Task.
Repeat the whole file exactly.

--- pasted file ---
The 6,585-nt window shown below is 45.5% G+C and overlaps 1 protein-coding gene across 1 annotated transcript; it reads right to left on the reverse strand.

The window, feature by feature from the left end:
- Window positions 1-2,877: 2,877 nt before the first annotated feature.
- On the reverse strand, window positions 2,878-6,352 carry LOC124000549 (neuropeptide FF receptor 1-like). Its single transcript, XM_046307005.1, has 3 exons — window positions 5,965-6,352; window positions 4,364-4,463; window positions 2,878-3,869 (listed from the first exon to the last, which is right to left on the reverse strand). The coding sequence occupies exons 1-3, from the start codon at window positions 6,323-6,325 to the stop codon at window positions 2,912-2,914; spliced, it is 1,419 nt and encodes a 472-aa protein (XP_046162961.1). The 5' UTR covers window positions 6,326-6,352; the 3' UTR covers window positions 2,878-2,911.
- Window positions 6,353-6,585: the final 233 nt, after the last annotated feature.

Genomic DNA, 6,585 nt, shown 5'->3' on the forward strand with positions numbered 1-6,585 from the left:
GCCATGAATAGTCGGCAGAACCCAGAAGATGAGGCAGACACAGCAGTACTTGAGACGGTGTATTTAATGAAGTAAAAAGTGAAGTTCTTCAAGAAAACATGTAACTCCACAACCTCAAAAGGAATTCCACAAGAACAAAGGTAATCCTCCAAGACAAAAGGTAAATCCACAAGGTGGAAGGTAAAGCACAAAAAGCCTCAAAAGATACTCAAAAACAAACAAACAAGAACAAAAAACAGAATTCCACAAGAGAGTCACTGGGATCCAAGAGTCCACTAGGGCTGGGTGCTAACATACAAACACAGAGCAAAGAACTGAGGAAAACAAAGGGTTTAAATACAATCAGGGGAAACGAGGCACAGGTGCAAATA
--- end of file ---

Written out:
The 6,585-nt window shown below is 45.5% G+C and overlaps 1 protein-coding gene across 1 annotated transcript; it reads right to left on the reverse strand.

The window, feature by feature from the left end:
- Window positions 1-2,877: 2,877 nt before the first annotated feature.
- On the reverse strand, window positions 2,878-6,352 carry LOC124000549 (neuropeptide FF receptor 1-like). Its single transcript, XM_046307005.1, has 3 exons — window positions 5,965-6,352; window positions 4,364-4,463; window positions 2,878-3,869 (listed from the first exon to the last, which is right to left on the reverse strand). The coding sequence occupies exons 1-3, from the start codon at window positions 6,323-6,325 to the stop codon at window positions 2,912-2,914; spliced, it is 1,419 nt and encodes a 472-aa protein (XP_046162961.1). The 5' UTR covers window positions 6,326-6,352; the 3' UTR covers window positions 2,878-2,911.
- Window positions 6,353-6,585: the final 233 nt, after the last annotated feature.

Genomic DNA, 6,585 nt, shown 5'->3' on the forward strand with positions numbered 1-6,585 from the left:
GCCATGAATAGTCGGCAGAACCCAGAAGATGAGGCAGACACAGCAGTACTTGAGACGGTGTATTTAATGAAGTAAAAAGTGAAGTTCTTCAAGAAAACATGTAACTCCACAACCTCAAAAGGAATTCCACAAGAACAAAGGTAATCCTCCAAGACAAAAGGTAAATCCACAAGGTGGAAGGTAAAGCACAAAAAGCCTCAAAAGATACTCAAAAACAAACAAACAAGAACAAAAAACAGAATTCCACAAGAGAGTCACTGGGATCCAAGAGTCCACTAGGGCTGGGTGCTAACATACAAACACAGAGCAAAGAACTGAGGAAAACAAAGGGTTTAAATACAATCAGGGGAAACGAGGCACAGGTGCAAATA